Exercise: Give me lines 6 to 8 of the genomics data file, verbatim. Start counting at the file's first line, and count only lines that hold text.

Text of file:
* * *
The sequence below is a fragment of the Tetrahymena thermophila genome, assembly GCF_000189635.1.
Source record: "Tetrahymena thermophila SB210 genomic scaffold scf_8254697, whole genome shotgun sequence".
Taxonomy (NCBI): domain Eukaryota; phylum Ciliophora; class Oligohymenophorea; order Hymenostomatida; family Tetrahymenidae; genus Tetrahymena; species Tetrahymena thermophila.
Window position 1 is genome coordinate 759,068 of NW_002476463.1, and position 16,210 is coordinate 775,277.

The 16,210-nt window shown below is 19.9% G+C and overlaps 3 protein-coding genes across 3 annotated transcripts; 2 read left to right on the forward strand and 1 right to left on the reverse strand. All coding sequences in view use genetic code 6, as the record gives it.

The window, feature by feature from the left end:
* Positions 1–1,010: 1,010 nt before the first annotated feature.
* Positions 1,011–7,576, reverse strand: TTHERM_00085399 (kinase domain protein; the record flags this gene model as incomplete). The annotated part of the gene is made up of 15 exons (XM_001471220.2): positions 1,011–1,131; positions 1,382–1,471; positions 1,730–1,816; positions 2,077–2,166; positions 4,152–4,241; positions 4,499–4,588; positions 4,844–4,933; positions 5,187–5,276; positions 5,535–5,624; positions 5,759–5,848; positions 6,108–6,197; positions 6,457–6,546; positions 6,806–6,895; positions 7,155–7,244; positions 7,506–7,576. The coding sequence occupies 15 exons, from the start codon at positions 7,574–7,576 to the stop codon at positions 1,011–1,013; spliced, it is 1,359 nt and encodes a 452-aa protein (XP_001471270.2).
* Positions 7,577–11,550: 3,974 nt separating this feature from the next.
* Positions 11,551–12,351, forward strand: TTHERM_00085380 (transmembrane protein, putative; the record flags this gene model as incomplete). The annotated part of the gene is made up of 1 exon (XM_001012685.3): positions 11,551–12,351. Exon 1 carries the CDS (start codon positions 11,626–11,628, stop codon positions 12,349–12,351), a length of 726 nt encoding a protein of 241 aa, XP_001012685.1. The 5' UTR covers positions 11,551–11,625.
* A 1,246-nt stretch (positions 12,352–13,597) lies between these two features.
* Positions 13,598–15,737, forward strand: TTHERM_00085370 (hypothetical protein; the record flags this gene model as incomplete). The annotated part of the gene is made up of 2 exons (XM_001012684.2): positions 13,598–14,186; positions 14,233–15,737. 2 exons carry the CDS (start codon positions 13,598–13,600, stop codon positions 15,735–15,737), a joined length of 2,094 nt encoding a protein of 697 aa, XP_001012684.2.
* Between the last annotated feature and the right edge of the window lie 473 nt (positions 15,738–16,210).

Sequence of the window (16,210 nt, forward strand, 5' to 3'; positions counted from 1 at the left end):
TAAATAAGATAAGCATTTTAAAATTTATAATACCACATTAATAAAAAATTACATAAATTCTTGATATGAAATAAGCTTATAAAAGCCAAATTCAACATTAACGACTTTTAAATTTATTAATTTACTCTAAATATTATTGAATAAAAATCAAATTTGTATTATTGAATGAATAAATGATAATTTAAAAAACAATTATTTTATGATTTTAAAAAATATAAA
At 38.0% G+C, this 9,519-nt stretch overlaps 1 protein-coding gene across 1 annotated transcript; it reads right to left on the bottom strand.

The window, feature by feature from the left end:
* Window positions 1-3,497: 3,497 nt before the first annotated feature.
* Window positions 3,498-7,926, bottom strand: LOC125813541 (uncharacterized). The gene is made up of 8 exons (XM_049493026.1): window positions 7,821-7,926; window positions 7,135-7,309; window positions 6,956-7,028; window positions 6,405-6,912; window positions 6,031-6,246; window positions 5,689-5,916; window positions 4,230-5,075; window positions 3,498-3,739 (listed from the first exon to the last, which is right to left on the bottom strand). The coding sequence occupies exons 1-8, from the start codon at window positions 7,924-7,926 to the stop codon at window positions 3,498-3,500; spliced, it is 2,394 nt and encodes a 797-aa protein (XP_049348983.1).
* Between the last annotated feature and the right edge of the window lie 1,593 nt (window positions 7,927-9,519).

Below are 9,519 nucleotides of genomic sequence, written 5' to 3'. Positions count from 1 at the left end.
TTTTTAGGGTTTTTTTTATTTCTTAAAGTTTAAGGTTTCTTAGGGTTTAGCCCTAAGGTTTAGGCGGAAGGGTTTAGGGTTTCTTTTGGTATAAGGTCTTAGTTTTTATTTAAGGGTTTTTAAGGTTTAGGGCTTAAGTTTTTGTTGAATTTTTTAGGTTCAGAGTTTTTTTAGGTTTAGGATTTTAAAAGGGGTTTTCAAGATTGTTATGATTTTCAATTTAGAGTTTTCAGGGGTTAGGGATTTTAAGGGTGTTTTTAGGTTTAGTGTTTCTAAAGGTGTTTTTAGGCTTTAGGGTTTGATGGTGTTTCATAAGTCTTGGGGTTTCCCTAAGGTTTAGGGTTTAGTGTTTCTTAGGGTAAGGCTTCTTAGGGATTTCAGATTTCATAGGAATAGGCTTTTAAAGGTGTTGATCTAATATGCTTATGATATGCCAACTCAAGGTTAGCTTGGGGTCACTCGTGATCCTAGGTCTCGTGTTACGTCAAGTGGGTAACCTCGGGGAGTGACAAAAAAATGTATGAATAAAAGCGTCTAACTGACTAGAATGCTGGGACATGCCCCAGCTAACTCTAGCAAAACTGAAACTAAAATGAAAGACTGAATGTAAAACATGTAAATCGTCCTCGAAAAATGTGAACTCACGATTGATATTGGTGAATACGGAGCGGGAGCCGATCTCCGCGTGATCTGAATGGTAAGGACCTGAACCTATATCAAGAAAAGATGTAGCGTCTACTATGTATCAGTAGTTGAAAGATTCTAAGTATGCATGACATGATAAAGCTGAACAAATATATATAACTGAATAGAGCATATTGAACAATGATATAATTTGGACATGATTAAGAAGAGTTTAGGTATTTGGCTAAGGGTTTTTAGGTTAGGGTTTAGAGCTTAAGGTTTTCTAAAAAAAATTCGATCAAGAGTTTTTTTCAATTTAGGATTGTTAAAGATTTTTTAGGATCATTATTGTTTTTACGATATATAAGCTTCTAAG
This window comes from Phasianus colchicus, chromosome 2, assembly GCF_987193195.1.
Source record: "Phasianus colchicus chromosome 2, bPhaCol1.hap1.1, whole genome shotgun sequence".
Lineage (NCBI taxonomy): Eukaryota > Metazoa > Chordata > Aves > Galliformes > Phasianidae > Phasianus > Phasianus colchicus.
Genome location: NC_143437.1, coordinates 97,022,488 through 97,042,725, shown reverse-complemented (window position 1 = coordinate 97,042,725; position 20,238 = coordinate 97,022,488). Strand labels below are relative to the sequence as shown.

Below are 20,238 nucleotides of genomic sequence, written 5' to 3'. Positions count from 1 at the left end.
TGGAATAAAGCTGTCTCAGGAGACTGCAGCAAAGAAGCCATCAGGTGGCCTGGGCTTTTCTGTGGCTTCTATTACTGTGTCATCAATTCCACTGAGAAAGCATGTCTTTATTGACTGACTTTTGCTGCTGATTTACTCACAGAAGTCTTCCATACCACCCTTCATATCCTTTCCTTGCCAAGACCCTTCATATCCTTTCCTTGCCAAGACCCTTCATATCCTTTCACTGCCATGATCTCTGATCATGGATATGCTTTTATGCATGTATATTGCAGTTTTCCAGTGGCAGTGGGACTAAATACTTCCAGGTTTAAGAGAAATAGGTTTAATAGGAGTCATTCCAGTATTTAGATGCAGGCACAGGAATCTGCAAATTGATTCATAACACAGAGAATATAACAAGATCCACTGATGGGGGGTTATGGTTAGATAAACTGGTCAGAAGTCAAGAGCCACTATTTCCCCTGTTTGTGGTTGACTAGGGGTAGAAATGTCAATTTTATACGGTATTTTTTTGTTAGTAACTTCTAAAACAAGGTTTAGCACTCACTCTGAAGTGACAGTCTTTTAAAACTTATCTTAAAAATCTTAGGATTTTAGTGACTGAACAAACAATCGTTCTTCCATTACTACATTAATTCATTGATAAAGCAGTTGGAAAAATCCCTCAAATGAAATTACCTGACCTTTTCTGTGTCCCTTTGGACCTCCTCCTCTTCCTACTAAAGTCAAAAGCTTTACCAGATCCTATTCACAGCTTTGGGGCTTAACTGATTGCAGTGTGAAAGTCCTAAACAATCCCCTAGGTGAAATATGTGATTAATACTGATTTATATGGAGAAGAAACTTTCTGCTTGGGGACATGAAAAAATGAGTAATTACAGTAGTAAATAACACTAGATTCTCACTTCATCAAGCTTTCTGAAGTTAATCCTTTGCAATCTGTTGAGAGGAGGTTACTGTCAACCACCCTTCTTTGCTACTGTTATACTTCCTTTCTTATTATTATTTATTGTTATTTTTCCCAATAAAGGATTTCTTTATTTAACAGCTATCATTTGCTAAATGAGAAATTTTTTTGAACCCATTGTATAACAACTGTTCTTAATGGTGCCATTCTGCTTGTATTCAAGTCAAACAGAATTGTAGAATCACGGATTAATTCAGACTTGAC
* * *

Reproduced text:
The window, feature by feature from the left end:
* Positions 1–1,010: 1,010 nt before the first annotated feature.
* Positions 1,011–7,576, reverse strand: TTHERM_00085399 (kinase domain protein; the record flags this gene model as incomplete). The annotated part of the gene is made up of 15 exons (XM_001471220.2): positions 1,011–1,131; positions 1,382–1,471; positions 1,730–1,816; positions 2,077–2,166; positions 4,152–4,241; positions 4,499–4,588; positions 4,844–4,933; positions 5,187–5,276; positions 5,535–5,624; positions 5,759–5,848; positions 6,108–6,197; positions 6,457–6,546; positions 6,806–6,895; positions 7,155–7,244; positions 7,506–7,576. The coding sequence occupies 15 exons, from the start codon at positions 7,574–7,576 to the stop codon at positions 1,011–1,013; spliced, it is 1,359 nt and encodes a 452-aa protein (XP_001471270.2).